Photo: Carlson Wireless.
Carlson Wireless introduced the Trailblazer 5.9 earlier this month at the APCO convention in Philadelphia several days after receiving FCC certification. The product, one of the first of its kind certified to operate in the 5.9 GHz frequency band, was custom-designed for departments of transportation.
The Trailblazer 5.9 is a point-to-point solution designed for back-hauling two-way radio communications or Dedicated Short Range Communications (DSRC) projects because of its extraordinary resistance to interference and weather. The Trailblazer itself provides ultra-low fixed latency and rugged reliability, according to the company.
Carlson developed the 5.9 after being approached by a transportation customer who expressed a need that had yet to be met by any other product. The 5.9 offers a unique blend of video, telemetry, Ethernet, voice, and data. This varied arsenal of capabilities heightens efficiency when reporting road closures, issue traffic alerts, emergency warnings for short-range vehicles, two-way radio backhaul, leaded line replacement, POTS line wireless transport and Ethernet transport.
The 5.9 GHz frequency band offers a full 70-megahertz of spectrum set aside by the FCC especially for Intelligent Transportation Systems (ITS). This particular band is ideal for both the public safety and departments of transportation industries because it can support the high data rates that traffic applications require.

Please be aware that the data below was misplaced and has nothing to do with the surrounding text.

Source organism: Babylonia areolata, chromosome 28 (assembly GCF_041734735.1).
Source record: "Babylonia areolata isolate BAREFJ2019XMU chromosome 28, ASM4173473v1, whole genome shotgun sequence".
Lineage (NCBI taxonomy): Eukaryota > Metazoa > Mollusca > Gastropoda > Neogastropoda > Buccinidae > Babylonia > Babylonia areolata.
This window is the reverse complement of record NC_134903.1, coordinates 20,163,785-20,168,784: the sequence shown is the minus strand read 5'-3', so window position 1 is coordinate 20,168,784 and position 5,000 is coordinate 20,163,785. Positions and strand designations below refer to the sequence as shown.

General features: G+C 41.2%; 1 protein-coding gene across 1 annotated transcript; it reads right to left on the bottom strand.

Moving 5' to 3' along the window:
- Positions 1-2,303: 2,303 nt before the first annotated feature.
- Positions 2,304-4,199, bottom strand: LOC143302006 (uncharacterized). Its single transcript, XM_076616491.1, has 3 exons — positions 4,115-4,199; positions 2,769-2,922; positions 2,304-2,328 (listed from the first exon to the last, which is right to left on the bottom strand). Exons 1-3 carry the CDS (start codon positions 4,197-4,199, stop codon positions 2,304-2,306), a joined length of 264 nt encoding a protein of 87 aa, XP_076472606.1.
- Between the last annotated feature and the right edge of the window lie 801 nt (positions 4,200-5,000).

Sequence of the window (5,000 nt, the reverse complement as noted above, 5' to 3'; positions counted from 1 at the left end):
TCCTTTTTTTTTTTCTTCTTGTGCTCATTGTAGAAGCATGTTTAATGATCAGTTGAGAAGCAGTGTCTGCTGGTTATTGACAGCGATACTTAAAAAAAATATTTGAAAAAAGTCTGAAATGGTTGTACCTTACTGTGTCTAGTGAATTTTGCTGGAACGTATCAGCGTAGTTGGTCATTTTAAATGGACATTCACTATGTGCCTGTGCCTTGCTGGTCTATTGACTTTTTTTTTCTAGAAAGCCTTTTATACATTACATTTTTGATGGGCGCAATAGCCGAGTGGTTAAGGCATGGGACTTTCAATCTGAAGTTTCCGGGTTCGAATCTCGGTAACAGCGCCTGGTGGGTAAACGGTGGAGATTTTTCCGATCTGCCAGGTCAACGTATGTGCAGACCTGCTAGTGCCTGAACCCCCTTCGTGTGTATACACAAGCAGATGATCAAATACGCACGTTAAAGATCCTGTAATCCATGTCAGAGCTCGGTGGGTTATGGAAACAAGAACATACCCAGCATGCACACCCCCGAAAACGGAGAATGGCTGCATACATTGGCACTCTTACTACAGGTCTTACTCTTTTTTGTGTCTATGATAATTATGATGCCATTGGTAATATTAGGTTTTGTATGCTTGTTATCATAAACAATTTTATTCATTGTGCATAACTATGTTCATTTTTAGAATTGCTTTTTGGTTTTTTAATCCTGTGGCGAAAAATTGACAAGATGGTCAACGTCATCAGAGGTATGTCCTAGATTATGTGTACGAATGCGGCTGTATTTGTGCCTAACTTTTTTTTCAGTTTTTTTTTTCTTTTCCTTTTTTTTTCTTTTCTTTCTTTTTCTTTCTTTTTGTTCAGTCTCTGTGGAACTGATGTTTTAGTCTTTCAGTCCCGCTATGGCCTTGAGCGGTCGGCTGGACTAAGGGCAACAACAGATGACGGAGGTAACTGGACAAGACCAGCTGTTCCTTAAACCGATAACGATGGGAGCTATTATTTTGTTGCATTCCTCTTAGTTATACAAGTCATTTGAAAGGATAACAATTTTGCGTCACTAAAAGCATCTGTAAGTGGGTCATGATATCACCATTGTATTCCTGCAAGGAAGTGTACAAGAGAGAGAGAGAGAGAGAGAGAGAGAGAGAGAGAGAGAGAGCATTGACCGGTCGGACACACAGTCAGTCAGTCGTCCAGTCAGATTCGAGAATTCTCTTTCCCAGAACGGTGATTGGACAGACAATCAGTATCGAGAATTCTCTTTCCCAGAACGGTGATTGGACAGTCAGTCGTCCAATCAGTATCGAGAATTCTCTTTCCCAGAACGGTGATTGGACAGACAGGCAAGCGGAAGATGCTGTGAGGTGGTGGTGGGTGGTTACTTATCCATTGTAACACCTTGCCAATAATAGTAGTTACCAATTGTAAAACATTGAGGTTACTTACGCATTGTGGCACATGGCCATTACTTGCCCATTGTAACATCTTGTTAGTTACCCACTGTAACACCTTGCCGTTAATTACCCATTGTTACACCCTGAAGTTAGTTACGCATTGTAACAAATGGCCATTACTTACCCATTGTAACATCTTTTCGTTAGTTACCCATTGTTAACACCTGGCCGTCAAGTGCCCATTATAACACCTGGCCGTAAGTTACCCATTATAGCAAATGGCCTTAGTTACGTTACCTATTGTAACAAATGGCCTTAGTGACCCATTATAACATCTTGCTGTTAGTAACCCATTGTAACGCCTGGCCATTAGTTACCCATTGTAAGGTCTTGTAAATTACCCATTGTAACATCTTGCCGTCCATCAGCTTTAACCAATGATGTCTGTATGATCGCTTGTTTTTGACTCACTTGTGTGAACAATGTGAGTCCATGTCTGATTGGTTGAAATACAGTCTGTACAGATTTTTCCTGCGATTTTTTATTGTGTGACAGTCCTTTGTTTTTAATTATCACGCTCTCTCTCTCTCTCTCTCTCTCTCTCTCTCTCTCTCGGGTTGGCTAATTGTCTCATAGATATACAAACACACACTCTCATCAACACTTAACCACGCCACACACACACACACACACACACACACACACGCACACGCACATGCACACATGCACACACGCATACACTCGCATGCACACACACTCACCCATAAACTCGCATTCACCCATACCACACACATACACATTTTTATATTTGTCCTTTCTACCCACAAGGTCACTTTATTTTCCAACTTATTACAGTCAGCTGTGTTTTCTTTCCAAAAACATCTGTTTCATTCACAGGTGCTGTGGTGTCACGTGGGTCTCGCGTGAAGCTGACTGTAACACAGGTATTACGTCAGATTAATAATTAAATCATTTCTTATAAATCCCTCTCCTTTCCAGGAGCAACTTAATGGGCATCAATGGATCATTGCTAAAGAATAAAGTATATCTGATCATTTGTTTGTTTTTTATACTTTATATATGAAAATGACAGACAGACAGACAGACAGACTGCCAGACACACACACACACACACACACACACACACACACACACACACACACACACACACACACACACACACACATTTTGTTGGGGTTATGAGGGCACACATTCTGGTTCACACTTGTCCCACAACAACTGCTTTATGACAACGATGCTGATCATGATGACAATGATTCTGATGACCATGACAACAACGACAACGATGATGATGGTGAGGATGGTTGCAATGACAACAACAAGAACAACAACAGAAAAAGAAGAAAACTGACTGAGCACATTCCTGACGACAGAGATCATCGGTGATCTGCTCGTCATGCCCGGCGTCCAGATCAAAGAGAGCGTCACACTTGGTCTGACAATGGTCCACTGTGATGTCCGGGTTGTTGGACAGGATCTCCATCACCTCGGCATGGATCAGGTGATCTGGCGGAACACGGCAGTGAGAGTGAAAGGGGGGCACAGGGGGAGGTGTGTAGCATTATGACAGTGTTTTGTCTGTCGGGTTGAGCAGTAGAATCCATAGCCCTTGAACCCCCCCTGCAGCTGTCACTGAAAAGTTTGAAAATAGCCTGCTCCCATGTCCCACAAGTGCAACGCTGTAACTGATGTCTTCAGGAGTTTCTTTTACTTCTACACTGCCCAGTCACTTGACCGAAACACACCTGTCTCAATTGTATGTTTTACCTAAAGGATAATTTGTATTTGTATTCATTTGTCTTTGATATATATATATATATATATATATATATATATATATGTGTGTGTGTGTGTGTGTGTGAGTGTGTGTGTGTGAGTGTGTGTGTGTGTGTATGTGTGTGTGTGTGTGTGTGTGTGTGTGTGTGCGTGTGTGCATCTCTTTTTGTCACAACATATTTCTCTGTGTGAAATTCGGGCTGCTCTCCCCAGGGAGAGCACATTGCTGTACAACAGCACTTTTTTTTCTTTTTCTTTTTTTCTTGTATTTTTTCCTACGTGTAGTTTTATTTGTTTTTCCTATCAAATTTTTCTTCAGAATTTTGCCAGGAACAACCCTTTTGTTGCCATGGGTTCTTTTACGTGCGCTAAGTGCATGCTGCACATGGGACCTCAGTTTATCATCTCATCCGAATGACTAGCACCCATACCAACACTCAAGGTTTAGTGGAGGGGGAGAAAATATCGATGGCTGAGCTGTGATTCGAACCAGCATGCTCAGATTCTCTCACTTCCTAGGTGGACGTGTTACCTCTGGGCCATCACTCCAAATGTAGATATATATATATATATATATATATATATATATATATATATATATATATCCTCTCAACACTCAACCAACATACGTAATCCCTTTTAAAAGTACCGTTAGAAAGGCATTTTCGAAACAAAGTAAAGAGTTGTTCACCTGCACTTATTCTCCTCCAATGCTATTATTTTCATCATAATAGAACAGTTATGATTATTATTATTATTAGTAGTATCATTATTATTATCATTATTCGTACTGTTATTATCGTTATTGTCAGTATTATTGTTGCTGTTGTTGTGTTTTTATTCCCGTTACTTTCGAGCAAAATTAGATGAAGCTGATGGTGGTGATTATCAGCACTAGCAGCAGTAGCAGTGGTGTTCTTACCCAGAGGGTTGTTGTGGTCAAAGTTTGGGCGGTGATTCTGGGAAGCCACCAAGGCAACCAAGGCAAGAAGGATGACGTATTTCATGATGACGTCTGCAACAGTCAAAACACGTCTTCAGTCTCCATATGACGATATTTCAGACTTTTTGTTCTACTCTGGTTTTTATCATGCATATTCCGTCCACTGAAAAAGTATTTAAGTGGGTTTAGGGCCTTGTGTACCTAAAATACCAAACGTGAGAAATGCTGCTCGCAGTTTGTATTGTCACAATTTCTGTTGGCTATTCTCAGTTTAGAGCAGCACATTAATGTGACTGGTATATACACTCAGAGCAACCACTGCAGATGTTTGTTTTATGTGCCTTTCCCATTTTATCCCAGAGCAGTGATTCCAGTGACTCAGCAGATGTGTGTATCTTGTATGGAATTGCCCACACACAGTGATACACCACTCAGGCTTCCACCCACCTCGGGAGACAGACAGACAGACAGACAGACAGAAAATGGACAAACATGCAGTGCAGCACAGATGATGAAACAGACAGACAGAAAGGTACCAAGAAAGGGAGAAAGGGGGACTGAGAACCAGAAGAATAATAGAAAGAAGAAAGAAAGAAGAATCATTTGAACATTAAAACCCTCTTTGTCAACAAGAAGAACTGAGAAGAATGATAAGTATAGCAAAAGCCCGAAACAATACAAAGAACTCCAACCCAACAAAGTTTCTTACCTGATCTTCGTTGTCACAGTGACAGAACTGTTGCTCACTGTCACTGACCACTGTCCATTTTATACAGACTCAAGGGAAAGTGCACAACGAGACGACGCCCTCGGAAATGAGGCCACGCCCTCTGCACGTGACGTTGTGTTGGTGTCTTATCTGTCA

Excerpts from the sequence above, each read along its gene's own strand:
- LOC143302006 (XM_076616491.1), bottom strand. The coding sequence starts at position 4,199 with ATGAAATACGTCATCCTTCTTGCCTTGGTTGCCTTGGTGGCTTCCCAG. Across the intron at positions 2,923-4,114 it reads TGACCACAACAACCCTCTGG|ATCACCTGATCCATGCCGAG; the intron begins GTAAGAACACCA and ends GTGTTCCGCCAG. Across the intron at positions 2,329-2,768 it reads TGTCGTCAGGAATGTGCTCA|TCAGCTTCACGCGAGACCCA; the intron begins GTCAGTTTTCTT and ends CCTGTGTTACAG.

The 5.9 offers a plug-and-play setup of a fully integrated device. It is solar powerable and comes in a sturdy weatherproof enclosure for roadside deployment.
The FCC divides the 5.9 GHz band into seven 10-megahertz channels and issues non-exclusive licenses to government and public safety entities to operate on the band. Applicants can file electronically with the FCC using FCC Form 601.
Licensees need only register their sites, channels and other relevant data on a Universal Licensing System, coordinating with the Telecommunications and Information Administration (NTIA) for proximity to government radar sites.